What you can do if you cannot effect service of insolvency proceedings on the respondent
What you can do if you cannot effect service of insolvency proceedings on the respondent

The following Restructuring & Insolvency guidance note provides comprehensive and up to date legal information covering:

  • What you can do if you cannot effect service of insolvency proceedings on the respondent
  • Service—the general position
  • Practical steps to take if service cannot be effected
  • Application for an alternative method of service
  • Matters to set out in an application for an alternative method of service

Once insolvency proceedings have been issued one of the first steps that must be taken is to serve the application and supporting documents on a respondent (except where the application is without notice, or the court directs that service is not required). However, problems can occur when it is not possible to serve a respondent. Reasons for this might be that they cannot be located, or that they are deliberately avoiding service.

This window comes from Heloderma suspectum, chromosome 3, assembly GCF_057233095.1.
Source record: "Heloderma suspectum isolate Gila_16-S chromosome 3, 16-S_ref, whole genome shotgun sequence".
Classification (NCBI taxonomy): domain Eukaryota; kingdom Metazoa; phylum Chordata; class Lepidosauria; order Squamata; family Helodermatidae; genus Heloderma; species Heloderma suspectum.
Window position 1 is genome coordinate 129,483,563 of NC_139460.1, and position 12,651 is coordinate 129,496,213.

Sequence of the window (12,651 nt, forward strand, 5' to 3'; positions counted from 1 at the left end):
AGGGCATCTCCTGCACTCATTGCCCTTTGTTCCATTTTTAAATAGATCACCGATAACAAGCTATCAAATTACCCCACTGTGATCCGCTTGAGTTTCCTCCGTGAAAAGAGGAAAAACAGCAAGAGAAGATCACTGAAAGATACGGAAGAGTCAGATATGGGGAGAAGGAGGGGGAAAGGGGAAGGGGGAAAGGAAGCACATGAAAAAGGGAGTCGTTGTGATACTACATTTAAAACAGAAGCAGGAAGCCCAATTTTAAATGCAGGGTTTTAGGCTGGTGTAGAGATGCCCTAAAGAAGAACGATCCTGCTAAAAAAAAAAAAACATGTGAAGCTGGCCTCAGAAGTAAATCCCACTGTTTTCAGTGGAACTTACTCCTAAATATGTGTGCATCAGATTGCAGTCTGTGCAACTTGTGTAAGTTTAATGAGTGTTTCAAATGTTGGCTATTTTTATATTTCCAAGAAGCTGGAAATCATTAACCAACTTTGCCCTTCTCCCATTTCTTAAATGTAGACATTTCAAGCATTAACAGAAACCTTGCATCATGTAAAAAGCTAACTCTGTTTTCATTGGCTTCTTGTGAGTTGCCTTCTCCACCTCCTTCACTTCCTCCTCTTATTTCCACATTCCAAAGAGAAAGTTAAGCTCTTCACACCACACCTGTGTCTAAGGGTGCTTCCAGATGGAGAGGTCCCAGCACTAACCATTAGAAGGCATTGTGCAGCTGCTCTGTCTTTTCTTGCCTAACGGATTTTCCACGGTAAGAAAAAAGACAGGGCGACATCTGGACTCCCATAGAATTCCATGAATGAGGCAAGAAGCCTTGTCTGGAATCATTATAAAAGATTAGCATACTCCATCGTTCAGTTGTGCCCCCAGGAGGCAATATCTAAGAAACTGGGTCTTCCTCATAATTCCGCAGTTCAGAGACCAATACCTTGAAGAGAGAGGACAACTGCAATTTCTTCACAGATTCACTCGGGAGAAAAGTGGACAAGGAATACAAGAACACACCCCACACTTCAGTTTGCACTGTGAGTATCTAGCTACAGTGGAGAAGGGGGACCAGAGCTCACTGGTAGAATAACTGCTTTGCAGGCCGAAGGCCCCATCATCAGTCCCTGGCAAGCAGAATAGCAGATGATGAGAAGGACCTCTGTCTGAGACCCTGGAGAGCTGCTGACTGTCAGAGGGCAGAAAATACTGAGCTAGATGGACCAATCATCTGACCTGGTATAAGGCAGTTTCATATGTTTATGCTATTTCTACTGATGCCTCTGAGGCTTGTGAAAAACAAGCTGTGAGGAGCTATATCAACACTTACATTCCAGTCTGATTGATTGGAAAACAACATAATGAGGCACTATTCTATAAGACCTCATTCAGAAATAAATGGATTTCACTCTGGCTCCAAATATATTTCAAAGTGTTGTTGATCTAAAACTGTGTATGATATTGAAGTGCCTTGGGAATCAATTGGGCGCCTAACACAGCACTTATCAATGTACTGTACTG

This Practice Note looks at the steps an applicant can take in insolvency proceedings if they cannot effect service of the application and supporting documents on a respondent. This Practice Note only looks at applications made within existing insolvency proceedings and their service (formerly known as ordinary applications); it does not look at alternative methods of service for bankruptcy petitions, winding-up petitions and administration applications by which insolvency proceedings are opened. For further reading on the service of documents opening insolvency proceedings, see Practice Notes:

  1. How do you effect service of a creditor’s bankruptcy petition on the debtor and what if service cannot be effected?

  2. Compulsory winding up of a company—the process and procedure

  3. Court appointments of administrators—the procedure

For further reading on service generally of insolvency proceedings issued within existing insolvency proceedings, see Practice Note: Service of documents in insolvency proceedings—how service is effected, what needs to be served and